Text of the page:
The greatest challenge to both forest elephants and savannah elephants today is illegal killing to feed the ivory trade. Between 2010 and 2012 alone, some 100,000 were poached across the continent. In some parts of Africa, habitat loss, fragmentation, and degradation are also threats, as is human-elephant conflict.
A world where people and ecologically functioning populations of wild African elephants can co-exist and thrive across the elephants' range.
How will we get there?
We strive to stop the killing, stop the trafficking, and stop the demand. We do this by:
Protecting elephants and their habitat.
Reducing human-elephant conflict.
Building capacity in range states.
Conducting research on elephants to help inform conservation strategies.
Promoting elephant-friendly policies.
Monitoring elephant numbers, population trends, and threats to elephants and their habitat.
WCS sites and landscapes cover 28% of the African forest elephant population.
WCS sites and landscapes cover 14% of the African savannah elephant population.
On Our Strategies
Protect Elephants and Their Habitat
We support rangers and help government agencies better manage rangers' patrols using SMART (the Spatial Monitoring and Reporting Tool). In addition, WCS helps protect elephants at key sites through the use of intelligence networks and aerial surveillance.
Build Capacity in Range States
WCS has helped or is currently helping develop and implement National Elephant Action Plans and Strategies with a number of countries, including Gabon, Kenya, Malawi, Mozambique, Republic of Congo, Tanzania, and Uganda.
For decades, WCS has helped to strengthen and secure elephant strongholds throughout the Congo Basin. In areas where WCS has supported ranger patrols with our SMART program, elephants are seven times more abundant when compared to unpatrolled forest areas. While elephants in many parts of Africa continue to be slaughtered by well-armed, criminal gangs of ivory poachers, elephant populations in the Republic of Congo are stable in all areas managed by WCS.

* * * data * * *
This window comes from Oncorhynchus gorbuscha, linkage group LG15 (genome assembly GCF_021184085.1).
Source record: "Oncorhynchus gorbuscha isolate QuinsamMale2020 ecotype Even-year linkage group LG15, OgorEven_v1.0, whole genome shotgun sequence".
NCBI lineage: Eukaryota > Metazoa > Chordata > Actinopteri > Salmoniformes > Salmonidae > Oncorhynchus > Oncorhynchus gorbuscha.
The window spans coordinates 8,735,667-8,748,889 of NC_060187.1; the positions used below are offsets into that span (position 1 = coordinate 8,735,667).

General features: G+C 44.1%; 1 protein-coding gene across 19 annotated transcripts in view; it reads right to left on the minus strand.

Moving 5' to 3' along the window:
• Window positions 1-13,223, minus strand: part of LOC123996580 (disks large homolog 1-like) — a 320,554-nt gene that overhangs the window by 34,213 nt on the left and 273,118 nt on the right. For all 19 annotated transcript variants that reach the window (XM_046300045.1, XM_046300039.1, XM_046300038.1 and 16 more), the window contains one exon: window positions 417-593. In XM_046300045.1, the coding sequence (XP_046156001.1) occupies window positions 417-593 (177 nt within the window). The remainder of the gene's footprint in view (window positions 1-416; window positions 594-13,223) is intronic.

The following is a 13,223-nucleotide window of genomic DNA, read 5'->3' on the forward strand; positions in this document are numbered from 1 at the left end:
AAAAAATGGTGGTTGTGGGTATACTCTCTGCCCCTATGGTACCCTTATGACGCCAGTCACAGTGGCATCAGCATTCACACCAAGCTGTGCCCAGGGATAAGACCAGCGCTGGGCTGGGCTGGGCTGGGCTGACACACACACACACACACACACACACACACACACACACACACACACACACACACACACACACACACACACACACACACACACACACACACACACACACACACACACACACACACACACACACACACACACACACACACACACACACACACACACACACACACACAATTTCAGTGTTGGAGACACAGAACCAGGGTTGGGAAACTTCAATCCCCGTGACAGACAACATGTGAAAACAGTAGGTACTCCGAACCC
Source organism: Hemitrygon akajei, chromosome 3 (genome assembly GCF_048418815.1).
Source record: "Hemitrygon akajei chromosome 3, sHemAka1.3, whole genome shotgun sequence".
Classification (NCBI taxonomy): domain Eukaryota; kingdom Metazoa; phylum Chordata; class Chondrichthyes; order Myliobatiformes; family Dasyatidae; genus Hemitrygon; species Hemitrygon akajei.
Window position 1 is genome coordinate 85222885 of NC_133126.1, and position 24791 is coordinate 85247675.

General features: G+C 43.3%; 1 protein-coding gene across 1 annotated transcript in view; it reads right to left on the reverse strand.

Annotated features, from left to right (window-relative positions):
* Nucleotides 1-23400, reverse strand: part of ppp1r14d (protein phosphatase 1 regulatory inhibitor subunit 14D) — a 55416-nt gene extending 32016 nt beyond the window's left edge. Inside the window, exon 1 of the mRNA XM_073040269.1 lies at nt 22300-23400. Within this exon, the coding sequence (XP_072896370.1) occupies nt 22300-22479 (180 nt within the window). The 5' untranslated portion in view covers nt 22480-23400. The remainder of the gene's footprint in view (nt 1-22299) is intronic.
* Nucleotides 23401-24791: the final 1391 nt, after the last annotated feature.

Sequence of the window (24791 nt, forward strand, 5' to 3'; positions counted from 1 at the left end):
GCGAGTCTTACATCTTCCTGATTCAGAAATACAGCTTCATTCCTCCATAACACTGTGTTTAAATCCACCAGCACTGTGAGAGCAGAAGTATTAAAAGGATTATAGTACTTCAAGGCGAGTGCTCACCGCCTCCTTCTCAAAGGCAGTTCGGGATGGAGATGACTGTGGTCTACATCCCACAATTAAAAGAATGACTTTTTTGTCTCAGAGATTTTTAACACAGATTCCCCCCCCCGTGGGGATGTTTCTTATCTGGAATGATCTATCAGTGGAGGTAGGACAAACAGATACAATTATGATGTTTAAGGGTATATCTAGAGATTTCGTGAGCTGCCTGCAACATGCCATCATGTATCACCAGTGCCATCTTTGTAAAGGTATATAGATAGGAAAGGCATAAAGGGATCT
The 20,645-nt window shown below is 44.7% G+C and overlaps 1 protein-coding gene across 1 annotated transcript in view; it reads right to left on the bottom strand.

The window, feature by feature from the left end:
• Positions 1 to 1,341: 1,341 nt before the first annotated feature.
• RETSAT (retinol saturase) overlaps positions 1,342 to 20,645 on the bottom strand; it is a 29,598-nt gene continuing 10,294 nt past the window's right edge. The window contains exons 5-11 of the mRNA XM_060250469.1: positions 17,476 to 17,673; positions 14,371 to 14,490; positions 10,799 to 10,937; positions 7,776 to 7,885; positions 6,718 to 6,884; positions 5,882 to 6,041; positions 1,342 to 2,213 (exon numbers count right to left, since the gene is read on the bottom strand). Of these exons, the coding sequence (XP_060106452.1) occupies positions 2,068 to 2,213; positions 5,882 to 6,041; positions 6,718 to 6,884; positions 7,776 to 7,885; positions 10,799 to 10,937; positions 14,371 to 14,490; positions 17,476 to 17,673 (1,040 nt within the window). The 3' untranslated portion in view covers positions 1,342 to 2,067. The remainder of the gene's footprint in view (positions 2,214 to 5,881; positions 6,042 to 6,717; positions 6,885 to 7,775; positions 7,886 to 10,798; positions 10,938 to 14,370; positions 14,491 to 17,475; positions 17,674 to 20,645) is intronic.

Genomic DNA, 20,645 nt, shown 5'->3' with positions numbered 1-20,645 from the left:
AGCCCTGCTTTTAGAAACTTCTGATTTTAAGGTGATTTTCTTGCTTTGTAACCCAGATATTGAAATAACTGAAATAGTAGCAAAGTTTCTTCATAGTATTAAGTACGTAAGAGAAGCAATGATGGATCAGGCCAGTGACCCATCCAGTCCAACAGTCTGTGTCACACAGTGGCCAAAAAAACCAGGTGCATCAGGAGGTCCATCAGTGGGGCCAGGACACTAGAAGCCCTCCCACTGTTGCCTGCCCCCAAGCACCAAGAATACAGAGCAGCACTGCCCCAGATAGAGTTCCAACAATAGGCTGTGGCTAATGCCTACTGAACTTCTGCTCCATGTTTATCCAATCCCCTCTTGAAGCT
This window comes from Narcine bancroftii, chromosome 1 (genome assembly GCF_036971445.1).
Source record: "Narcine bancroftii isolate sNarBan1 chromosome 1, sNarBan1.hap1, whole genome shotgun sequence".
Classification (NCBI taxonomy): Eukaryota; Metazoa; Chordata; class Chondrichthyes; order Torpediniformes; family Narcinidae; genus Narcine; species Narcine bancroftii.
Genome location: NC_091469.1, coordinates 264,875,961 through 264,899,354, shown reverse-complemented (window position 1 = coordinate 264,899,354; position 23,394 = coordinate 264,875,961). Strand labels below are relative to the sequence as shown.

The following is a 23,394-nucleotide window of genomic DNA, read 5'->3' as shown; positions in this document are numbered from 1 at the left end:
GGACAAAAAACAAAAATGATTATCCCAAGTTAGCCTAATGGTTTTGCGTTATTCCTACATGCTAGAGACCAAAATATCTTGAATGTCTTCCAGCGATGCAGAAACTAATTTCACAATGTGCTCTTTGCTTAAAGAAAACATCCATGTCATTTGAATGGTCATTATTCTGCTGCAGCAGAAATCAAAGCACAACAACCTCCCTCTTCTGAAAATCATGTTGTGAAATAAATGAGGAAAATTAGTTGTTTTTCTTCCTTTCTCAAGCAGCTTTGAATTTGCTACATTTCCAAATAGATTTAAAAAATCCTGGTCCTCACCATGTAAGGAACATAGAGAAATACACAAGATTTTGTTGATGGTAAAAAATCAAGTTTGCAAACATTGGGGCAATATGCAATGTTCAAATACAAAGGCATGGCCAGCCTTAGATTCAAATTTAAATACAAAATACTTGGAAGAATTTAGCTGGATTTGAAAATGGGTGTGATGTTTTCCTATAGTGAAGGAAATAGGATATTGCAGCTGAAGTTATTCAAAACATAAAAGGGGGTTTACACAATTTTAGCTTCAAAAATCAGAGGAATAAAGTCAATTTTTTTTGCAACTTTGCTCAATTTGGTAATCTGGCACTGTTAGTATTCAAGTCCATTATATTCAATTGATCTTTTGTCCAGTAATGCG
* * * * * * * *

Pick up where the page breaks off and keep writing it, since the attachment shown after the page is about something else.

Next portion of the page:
— The new Boma-Badingilo Landscape program was launched by the US Government, Wildlife Conservation Society (WCS), Government of South Sudan, and Local Community Representatives, on June 18th, 2019 at the Boma National Park Headquarters, South...
Nouabalé-Ndoki National Park, formed between WCS, the government of the Republic of Congo, and the local communities, is arguably the most advanced and demonstrably successful conservation models of its kind in Africa
WCS and partners have reported an astounding success, registering zero instances of elephant poaching for the past 12 months in Mozambique’s Niassa Reserve, a massive protected area plagued by rampant wildlife crime just a few years ago.